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70% of SA execs unhappy with business conditions - index

Sep 13 2017 12:00

Johannesburg - Business confidence has made a marginal recovery - having dropped 11 points in the second quarter from 40 to 29, it is up six points to 35 for the third quarter of the year.

According to the RMB/BER Business Confidence Index released on Wednesday, confidence levels are still low at 35. More than 1 600 senior executives in the building, manufacturing, retail, wholesale and motor trade sectors were surveyed. The survey outcomes show almost seven out of 10 respondents remain unsatisfied with business conditions.

The low levels of confidence indicate that the economy is not likely to experience a resurgence. “In fact, the more likely scenario is one where GDP growth remains stuck at around 1% over the short to medium term, hamstrung by lacklustre private sector fixed investment and jobs growth,” the report read. 

During the period, no “unsettling political events” occurred, and business activity generally did not deteriorate, the report read. For this reason the recovery in confidence levels are not surprising.

Neither of the sectors reported confidence levels above the 50-mark, indicating pessimism remains widespread.

Key findings show that sentiment improved in the manufacturing sector and motor trade, helped by increased production volumes and a rebound in confidence levels from 16 to 27. New vehicle dealers’ confidence also picked up from 11 to 19, and sales volumes improved.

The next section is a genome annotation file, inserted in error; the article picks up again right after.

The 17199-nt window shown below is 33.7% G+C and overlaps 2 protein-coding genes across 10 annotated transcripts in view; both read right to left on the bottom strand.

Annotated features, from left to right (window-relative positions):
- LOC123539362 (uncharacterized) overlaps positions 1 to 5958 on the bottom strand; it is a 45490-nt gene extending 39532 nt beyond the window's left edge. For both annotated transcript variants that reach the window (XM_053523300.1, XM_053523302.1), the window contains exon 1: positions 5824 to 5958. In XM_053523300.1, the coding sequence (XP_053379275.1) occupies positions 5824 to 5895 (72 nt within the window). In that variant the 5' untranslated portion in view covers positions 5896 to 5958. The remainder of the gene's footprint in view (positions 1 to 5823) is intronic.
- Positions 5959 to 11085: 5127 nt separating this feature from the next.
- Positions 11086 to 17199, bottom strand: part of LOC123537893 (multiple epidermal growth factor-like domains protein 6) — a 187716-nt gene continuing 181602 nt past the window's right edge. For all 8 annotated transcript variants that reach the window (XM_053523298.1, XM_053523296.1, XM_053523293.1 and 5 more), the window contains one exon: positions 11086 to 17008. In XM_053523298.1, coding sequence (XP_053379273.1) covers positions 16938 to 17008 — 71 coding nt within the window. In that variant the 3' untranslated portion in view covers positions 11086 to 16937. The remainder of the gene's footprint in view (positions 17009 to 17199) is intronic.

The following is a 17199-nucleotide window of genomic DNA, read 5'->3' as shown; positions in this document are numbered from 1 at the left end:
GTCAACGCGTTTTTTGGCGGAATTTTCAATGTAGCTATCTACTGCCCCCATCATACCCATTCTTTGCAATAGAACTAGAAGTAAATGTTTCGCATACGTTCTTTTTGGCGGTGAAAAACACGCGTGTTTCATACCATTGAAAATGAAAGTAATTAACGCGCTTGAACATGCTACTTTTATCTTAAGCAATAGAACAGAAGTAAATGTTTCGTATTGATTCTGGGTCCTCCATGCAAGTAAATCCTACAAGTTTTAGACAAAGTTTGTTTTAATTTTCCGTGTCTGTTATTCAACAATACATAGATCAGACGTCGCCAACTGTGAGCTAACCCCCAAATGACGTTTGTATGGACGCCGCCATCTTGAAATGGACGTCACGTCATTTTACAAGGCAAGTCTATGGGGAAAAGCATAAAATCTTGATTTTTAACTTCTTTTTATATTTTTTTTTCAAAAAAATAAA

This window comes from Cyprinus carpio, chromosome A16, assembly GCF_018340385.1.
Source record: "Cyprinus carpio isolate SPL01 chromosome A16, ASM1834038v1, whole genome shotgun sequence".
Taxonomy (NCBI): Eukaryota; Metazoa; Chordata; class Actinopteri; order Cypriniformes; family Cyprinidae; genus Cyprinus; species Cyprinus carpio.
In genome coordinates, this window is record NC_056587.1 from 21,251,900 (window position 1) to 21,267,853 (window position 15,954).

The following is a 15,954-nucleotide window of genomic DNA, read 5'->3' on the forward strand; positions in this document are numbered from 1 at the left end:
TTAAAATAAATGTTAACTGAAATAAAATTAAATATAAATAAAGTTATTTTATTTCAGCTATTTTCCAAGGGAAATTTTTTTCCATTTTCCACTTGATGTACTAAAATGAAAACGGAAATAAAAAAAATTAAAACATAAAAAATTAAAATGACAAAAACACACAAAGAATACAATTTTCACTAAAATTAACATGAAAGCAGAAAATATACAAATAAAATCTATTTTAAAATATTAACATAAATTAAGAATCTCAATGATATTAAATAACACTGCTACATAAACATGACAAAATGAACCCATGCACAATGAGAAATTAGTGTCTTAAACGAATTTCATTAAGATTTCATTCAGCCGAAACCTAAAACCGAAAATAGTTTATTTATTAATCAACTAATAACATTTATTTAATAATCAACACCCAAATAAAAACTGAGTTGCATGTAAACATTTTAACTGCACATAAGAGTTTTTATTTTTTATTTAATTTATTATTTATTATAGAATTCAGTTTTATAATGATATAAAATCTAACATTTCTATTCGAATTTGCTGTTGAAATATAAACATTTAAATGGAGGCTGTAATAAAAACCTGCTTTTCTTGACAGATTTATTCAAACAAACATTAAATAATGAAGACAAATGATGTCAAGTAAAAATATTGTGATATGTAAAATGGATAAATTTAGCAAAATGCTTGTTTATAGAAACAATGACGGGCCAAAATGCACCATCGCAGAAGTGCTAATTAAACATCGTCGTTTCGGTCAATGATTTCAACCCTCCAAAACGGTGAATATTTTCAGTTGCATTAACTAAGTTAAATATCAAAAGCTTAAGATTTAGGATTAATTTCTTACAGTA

Confidence levels in the retail and wholesale sector remained relatively unchanged. For retailers, confidence levels shifted from 35 to 38, compared to 45 reported in the first quarter of the year.

The wholesale sector’s confidence levels declined by one index point to 48, compared to the 56 reported at the beginning of the year.  

Confidence in the building sector rose from 36 to 44, back at levels recorded in the past 18 months. Confidence in the construction sector is not expected to improve going forward given various factors such as excess supply of non-residential buildings, hesitancy by banks to ease credit standards to extend mortgage loans, and government’s capital expenditure budgets being under pressure.

The economy is still challenged by weak domestic demand, subdued business activity, low profitability and heightened political uncertainty.

Falling inflation and lower interest rates are expected to provide a temporary stimulation, the implementation of structural reforms are still needed. This involves “effectively governed” SOEs, skills advancement and quality education, improved immigration policies and less red tape among measures to introduce, the report suggested. 

The current level of confidence is dramatically below the previous peak of 87.2 index points in late 2004, Stanlib chief economist Kevin Lings pointed out. “At that time the South African economy was growing at over 5% a year.”

The low confidence across all sectors reflects the lack of economic activity and fixed investment spending. “In recent years, the SA business sector has, unfortunately, become increasingly reluctant to increase fixed investment spending and expand employment,” he said.

To stimulate business investment there needs to be supportive infrastructure, and policy certainty and adherence to the rule of law must be strengthened, said Lings. 

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rmb  |  business confidence  |  sa economy

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